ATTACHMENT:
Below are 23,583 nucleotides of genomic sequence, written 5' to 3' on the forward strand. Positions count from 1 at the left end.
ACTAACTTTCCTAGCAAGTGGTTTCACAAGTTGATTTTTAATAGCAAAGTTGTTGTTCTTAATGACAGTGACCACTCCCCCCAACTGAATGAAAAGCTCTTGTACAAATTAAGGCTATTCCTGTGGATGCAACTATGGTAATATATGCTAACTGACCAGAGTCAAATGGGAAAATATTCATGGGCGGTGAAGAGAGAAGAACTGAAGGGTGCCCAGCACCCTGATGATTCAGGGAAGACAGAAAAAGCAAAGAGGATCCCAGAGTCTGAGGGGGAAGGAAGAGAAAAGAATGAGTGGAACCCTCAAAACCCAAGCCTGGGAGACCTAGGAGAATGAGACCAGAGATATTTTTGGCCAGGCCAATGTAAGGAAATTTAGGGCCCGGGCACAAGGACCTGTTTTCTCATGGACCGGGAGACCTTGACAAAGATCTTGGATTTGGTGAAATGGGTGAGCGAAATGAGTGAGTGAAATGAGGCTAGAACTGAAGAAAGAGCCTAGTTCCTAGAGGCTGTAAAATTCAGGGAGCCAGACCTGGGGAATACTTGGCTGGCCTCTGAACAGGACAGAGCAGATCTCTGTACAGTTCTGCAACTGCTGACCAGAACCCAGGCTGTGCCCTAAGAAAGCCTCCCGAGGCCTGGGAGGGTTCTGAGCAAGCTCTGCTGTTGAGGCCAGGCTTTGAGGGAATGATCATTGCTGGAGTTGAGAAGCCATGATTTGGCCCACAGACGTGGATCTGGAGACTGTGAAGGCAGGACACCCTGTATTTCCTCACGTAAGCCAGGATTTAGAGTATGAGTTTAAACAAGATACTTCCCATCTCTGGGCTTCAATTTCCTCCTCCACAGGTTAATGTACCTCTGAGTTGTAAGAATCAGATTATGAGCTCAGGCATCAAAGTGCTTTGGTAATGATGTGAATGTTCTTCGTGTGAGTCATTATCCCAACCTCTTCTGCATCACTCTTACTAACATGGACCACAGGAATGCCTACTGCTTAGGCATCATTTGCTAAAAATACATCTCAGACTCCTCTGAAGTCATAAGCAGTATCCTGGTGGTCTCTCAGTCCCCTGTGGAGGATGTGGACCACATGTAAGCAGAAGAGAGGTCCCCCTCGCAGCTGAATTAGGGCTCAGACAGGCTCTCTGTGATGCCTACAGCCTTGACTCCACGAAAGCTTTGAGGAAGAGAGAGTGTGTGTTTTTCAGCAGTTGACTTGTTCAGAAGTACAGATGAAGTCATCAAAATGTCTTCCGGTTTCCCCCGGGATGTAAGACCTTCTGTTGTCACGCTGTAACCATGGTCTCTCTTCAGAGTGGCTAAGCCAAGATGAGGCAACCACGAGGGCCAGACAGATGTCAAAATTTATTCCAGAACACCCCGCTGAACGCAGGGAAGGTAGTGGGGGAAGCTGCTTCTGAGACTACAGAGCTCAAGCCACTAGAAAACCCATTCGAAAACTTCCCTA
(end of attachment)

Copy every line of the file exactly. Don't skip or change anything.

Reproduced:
Below are 23,583 nucleotides of genomic sequence, written 5' to 3' on the forward strand. Positions count from 1 at the left end.
ACTAACTTTCCTAGCAAGTGGTTTCACAAGTTGATTTTTAATAGCAAAGTTGTTGTTCTTAATGACAGTGACCACTCCCCCCAACTGAATGAAAAGCTCTTGTACAAATTAAGGCTATTCCTGTGGATGCAACTATGGTAATATATGCTAACTGACCAGAGTCAAATGGGAAAATATTCATGGGCGGTGAAGAGAGAAGAACTGAAGGGTGCCCAGCACCCTGATGATTCAGGGAAGACAGAAAAAGCAAAGAGGATCCCAGAGTCTGAGGGGGAAGGAAGAGAAAAGAATGAGTGGAACCCTCAAAACCCAAGCCTGGGAGACCTAGGAGAATGAGACCAGAGATATTTTTGGCCAGGCCAATGTAAGGAAATTTAGGGCCCGGGCACAAGGACCTGTTTTCTCATGGACCGGGAGACCTTGACAAAGATCTTGGATTTGGTGAAATGGGTGAGCGAAATGAGTGAGTGAAATGAGGCTAGAACTGAAGAAAGAGCCTAGTTCCTAGAGGCTGTAAAATTCAGGGAGCCAGACCTGGGGAATACTTGGCTGGCCTCTGAACAGGACAGAGCAGATCTCTGTACAGTTCTGCAACTGCTGACCAGAACCCAGGCTGTGCCCTAAGAAAGCCTCCCGAGGCCTGGGAGGGTTCTGAGCAAGCTCTGCTGTTGAGGCCAGGCTTTGAGGGAATGATCATTGCTGGAGTTGAGAAGCCATGATTTGGCCCACAGACGTGGATCTGGAGACTGTGAAGGCAGGACACCCTGTATTTCCTCACGTAAGCCAGGATTTAGAGTATGAGTTTAAACAAGATACTTCCCATCTCTGGGCTTCAATTTCCTCCTCCACAGGTTAATGTACCTCTGAGTTGTAAGAATCAGATTATGAGCTCAGGCATCAAAGTGCTTTGGTAATGATGTGAATGTTCTTCGTGTGAGTCATTATCCCAACCTCTTCTGCATCACTCTTACTAACATGGACCACAGGAATGCCTACTGCTTAGGCATCATTTGCTAAAAATACATCTCAGACTCCTCTGAAGTCATAAGCAGTATCCTGGTGGTCTCTCAGTCCCCTGTGGAGGATGTGGACCACATGTAAGCAGAAGAGAGGTCCCCCTCGCAGCTGAATTAGGGCTCAGACAGGCTCTCTGTGATGCCTACAGCCTTGACTCCACGAAAGCTTTGAGGAAGAGAGAGTGTGTGTTTTTCAGCAGTTGACTTGTTCAGAAGTACAGATGAAGTCATCAAAATGTCTTCCGGTTTCCCCCGGGATGTAAGACCTTCTGTTGTCACGCTGTAACCATGGTCTCTCTTCAGAGTGGCTAAGCCAAGATGAGGCAACCACGAGGGCCAGACAGATGTCAAAATTTATTCCAGAACACCCCGCTGAACGCAGGGAAGGTAGTGGGGGAAGCTGCTTCTGAGACTACAGAGCTCAAGCCACTAGAAAACCCATTCGAAAACTTCCCTA